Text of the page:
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Beyond economics, there’s still that pesky issue of values. The very institution of nannyhood requires a society with an accepted moral code. In Victorian England, the nanny was not expected to have grown up at or near the same social class as her employers. (The governess was.) Despite her modest background, the nanny was expected to possess and project the ethics, morality, and culture of the upper class. It is this cultural congruency that allows the nanny to achieve quasi-family status and entrance into the intimacy of the employer’s home. For the modern employer, this presents a sticky problem: In an age when there are no collective values, exactly what values do we expect our “nanny” to project?
A “real” nanny should strengthen the cultural continuity in the employer household. Gertrude Himmelfarb in The De-Moralization of Society: From Victorian Virtues to Modern Values writes of how the poor had a strong incentive to conform to middle class morality even more than even the middle class. Savvy members of the working class understood innately that an expanding economy featuring growing literacy, social mobility, and the availability of consumer goods was facilitated precisely by the dominant values of the society. These values included dedication to family, hard work, thrift, cleanliness, self-reliance, self-respect, neighborliness, and patriotism. Two generations later, Mary Poppins still epitomizes this class paradox, demonstrating more attachment to English tradition and culture than do the Banks parents.
Today’s boomers may pay sporadic lip service to “values” — but “cultural continuity” is simply not an operative concept, much less a priority. While most parents want their children to grow up to be “good people,” they are basically agnostic about what constitutes “good” and what path should be taken to get to that state. For them, the fact that today’s nanny is generally an inappropriate partner in the moral and spiritual upbringing of junior is moot — because secular society does not believe that goodness is learned.
This inability to identify and value a child’s moral growth flies in the face of every other megatrend in child development. Sophisticated, informed parents passionately believe in the importance of pre-natal and early childhood stimulation to promote a host of skills such as music appreciation, reading, math, and foreign language acquisition. But when this concept of “early intervention” enters the non-material realm, parental discomfort sets in. The parent can evaluate breast milk vs. bottle, compare studies, and make a decision. But were some retro nanny to suggest that feeding can be a time for even a newborn to learn obedience, gratitude, and cleanliness, that would be considered at best preposterous and more probably a sinister attempt to prevent the young one from making his own decisions.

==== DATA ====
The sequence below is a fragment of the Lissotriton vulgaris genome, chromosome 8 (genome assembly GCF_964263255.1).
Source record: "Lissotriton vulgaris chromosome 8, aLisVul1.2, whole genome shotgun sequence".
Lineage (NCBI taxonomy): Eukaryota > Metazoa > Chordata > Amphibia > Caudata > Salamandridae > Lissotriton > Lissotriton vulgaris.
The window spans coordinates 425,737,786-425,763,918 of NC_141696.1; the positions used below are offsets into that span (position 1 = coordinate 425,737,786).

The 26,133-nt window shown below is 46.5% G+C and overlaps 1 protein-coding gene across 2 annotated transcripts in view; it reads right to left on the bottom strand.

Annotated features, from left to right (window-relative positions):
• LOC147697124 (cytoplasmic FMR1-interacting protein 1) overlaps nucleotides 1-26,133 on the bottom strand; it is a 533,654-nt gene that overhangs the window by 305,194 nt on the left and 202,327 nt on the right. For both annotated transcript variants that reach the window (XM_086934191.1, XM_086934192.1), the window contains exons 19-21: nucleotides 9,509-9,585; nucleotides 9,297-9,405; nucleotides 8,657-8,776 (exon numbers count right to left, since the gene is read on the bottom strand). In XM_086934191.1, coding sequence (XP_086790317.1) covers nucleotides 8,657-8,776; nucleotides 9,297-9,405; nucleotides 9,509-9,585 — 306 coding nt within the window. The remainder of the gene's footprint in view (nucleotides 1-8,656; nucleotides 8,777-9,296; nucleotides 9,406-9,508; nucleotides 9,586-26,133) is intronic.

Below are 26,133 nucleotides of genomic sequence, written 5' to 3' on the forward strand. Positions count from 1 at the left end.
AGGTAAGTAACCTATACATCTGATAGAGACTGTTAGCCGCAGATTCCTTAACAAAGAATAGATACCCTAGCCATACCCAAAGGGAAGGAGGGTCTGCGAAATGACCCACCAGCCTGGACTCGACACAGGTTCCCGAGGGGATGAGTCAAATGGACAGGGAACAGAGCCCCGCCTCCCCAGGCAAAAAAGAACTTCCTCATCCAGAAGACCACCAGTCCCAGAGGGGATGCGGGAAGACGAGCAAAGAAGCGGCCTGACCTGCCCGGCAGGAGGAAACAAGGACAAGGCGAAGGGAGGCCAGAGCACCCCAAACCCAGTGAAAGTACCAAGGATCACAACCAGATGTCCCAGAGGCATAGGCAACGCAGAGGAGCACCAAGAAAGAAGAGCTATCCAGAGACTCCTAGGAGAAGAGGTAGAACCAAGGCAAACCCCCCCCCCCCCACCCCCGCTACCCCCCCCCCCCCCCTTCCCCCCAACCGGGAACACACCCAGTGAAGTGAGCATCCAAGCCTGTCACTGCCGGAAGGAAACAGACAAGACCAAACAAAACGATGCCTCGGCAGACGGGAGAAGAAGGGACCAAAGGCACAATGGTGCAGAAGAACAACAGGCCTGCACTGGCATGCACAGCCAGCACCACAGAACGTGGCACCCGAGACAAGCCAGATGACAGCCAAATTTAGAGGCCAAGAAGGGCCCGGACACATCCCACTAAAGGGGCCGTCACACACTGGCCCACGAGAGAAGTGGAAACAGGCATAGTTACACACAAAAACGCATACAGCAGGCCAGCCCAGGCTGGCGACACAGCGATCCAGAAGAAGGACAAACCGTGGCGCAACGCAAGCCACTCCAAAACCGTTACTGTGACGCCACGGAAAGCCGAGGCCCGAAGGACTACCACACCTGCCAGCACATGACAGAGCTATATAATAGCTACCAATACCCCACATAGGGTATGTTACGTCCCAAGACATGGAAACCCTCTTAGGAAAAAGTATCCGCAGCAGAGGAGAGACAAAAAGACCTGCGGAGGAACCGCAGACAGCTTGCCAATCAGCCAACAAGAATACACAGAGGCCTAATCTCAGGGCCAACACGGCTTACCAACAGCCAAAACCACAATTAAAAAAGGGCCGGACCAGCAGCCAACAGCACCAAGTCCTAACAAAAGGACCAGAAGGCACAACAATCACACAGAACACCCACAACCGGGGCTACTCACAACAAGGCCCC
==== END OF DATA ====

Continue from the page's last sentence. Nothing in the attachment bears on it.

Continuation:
Why We Lie
In a profane age, children are the last holy component of our life. Just as we have drained the moral authority from our language terms, we have similarly converted historically spiritual pursuits into sterile, pseudo-meritocratic processes. One by one, the great religious-based colleges that built this country have re-invented themselves as value-free trade schools. Many professions, notably medicine and teaching, have evolved in just one generation from a moral calling into a unionized slot. Marriages are now primarily “partnerships” to continue only as long as the “needs” of both parties are met. Meanwhile, our mainstream churches and synagogues continuously retrofit and de-spiritualize their message so as to not become irrelevant. Somehow, the miracle of children remains, well, a miracle.
Children offer the last best pathway toward fulfilling the profoundly human desire to be like the Creator. By offering unconditional love to a helpless lump of protoplasm, the parent achieves, at least for a moment, a delivery of his soul to somewhere outside his body and outside this world. Few would knowingly give away this gift to a stranger, as apparently the Churchills did for Mrs. Everest.
Most parents, on some level, are surprised then inspired by the redemptive power they have acquired simply as the result of a prior act of presumably pleasurable passion. If only on quiet late nights, holding their children, they understand how foolish and reckless it is to tear up their personal ticket to the infinite simply because kids are often time-consuming and inconvenient. Yet, every day, in each of our lives, this irresistible force toward transcendent meaning meets the immovable object known as modern life. We compromise. We delegate. Sometimes, just to assure ourselves that we appreciate the sanctity of our task, we have to lie to ourselves and to others. We adapt and accept mythology as slavishly as any cargo cult. Our children are the most important aspect of our life, we say — just right now, they happen to be with the “nanny.”
A man of faith in a godless age is hitting Americans where it hurts.
Mr. and Mrs. American Spectator Reader, let P.J. O’Rourke talk sense to your kids.
In Britain, defending your property can get you life.
The debacle of this president’s administration is both a cause and a symptom of the decline of American values. Unless Congress impeaches him, that decline will go on unchecked. An eminent jurist surveys the damage and assesses the chances for the recovery of our culture.
It won’t take long for conservatives to scratch this presidential wannabe off their 2008 scorecard.
The American Christmas, like the songs that celebrate it, makes room for everybody under the rainbow. Is that why so many people seem to be hostile to it?
Was the President done in by the economy, or by the politics of the economy?
H/T to National Review Online